‘How can Lok Ayukta have powers that High Court does not have?’: State govt asks Governor


Governor Arif Mohammad Khan, Chief Minister Pinarayi Vijayan, Opposition Leader VD Satheesan

Thiruvananthapuram: Amid the row over ordinance pushed by the state government for amending the Kerala Lok Ayukta Act, the details furnished by the government in response to the explanation sought by Governor Arif Mohammad Khan have come out. Notably, the explanation from the state government put forth a question: ‘How can Lokayukta have powers that High Court does not have?’. The explanation also cites various court orders justifying the state government’s proposal. With this response, the Governor will be in a position to initiate procedures that will decide the future of the ordinance.

The state government pointed out that Lokayukta cannot end the validity of the Cabinet appointed by the Governor. To justify this the state government cited the verdict in K.C. Chandy vs R. Balakrishna Pillai case on 19 August 1985 (AIR 1986 Ker 116).

The Governor sought an explanation from the state government based on the appeal raised by the Opposition leader VD Satheesan. In his appeal, Satheesan argued that the High Court has the constitutional authority to ask a public servant to quit by issuing the Writ of Quo Warranto. The state government cited K.C. Chandy vs R. Balakrishna Pillai case(AIR 1986 Ker 116) while countering this argument. The rebuttal cites the court’s observation that the Writ of Quo Warranto will not stand valid. Referring the same, the state government has batted that if High Court does not have the powers then how does Lok Ayukta exercise that.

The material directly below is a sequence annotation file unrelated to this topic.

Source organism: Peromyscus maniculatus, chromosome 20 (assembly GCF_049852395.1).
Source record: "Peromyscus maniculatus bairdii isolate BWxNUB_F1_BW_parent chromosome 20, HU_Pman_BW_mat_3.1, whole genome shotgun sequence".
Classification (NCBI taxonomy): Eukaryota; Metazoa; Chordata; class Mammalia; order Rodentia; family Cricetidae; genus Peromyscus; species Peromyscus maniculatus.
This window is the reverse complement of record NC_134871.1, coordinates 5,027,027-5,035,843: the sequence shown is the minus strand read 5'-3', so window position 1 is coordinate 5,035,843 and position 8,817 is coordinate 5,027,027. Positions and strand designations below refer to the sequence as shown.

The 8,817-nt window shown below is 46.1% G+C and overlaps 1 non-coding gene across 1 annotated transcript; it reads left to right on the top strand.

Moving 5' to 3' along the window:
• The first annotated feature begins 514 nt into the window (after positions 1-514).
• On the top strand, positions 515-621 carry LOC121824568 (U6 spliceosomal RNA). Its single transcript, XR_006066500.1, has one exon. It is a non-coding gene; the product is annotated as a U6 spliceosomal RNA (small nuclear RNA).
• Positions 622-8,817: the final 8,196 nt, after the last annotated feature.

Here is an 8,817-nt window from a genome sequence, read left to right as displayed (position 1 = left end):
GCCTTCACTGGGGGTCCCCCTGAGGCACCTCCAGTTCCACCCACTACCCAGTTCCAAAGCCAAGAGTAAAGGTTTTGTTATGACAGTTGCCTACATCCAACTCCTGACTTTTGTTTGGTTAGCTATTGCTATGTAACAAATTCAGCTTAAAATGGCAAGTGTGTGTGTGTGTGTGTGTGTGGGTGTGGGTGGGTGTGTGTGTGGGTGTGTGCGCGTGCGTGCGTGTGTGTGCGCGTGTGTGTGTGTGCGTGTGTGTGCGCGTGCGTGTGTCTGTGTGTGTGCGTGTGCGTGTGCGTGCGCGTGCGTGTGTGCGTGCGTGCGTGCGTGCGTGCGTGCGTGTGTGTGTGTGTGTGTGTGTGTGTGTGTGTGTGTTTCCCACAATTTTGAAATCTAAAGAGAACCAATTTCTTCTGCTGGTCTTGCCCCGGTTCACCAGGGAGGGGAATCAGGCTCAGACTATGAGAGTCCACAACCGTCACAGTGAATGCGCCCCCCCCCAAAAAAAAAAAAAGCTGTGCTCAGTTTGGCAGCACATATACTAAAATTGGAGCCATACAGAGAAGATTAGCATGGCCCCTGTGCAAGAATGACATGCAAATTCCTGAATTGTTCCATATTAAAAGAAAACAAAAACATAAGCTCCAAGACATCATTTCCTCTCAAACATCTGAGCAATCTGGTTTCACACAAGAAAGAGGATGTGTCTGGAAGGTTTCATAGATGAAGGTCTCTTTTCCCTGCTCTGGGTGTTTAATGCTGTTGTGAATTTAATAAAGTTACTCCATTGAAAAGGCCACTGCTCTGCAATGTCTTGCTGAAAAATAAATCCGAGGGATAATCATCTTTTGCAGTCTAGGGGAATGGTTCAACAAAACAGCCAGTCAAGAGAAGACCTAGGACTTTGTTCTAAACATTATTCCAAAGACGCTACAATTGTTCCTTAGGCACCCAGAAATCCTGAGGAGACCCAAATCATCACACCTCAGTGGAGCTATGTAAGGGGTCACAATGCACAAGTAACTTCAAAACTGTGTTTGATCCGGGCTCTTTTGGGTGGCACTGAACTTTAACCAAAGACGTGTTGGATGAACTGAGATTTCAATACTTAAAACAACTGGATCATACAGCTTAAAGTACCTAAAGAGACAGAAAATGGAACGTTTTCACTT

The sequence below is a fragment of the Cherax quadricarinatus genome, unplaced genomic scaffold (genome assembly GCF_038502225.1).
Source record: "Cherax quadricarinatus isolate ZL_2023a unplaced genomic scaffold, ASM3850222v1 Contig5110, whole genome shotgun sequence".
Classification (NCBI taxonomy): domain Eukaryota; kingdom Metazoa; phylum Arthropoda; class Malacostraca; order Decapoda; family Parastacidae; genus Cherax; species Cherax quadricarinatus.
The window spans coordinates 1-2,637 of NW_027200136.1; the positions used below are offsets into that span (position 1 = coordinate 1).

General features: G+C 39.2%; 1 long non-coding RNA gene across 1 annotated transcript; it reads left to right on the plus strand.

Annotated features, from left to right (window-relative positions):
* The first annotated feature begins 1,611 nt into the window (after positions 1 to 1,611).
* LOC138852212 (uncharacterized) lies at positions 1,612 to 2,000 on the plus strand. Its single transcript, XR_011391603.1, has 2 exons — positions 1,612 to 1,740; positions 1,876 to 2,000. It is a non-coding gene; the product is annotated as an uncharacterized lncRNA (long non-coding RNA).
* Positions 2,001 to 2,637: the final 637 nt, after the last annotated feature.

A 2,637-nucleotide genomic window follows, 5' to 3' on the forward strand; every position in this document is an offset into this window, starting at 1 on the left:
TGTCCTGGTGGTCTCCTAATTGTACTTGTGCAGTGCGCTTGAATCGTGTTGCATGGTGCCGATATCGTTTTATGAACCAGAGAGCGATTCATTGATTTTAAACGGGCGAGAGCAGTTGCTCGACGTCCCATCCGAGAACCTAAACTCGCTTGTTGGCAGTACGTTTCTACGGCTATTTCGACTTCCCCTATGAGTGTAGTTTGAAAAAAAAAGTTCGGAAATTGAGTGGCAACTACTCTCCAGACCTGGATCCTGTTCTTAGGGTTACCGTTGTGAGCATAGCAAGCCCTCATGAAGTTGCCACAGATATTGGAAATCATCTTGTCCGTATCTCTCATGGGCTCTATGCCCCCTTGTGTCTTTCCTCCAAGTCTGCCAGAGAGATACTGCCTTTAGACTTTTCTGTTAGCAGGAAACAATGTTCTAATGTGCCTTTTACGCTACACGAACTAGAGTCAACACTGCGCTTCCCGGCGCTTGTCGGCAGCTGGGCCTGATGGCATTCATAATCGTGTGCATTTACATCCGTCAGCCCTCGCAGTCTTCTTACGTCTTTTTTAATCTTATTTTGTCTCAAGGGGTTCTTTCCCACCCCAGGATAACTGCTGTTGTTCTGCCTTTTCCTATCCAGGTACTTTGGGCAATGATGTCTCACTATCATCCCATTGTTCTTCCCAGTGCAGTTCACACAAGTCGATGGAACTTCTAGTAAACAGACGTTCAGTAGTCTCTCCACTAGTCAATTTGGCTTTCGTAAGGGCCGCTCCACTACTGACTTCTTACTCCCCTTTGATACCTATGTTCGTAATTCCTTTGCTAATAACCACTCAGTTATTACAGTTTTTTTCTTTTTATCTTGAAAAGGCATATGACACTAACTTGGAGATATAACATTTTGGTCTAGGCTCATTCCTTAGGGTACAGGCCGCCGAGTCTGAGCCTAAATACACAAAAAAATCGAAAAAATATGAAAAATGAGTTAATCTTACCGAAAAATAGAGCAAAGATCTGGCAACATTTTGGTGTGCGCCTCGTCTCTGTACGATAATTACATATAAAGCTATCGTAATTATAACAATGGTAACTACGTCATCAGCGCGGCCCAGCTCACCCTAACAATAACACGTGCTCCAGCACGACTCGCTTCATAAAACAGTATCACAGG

Earlier, the CPI(M)-led LDF government justified its decision to amend the Lok Ayukta Act, saying the move was to ensure natural justice and make it more in accordance with the Constitution, Lokpal and similar legislations in other states. State Minister for Law, P Rajeev had said the move to promulgate an ordinance was not a sudden decision as alleged by the opposition but the process began last April during the tenure of the previous government. He also said the government considered the suggestion for new legislation in view of two High Court verdicts saying the Lok Ayukta does not have mandatory jurisdiction but only recommendatory jurisdiction. The Advocate General (AG) also gave a legal opinion that Section 14 of the Act was in violation of articles 163,164 of the constitution and suggested amendment to make it more in accordance with the existing laws in the country, he added.

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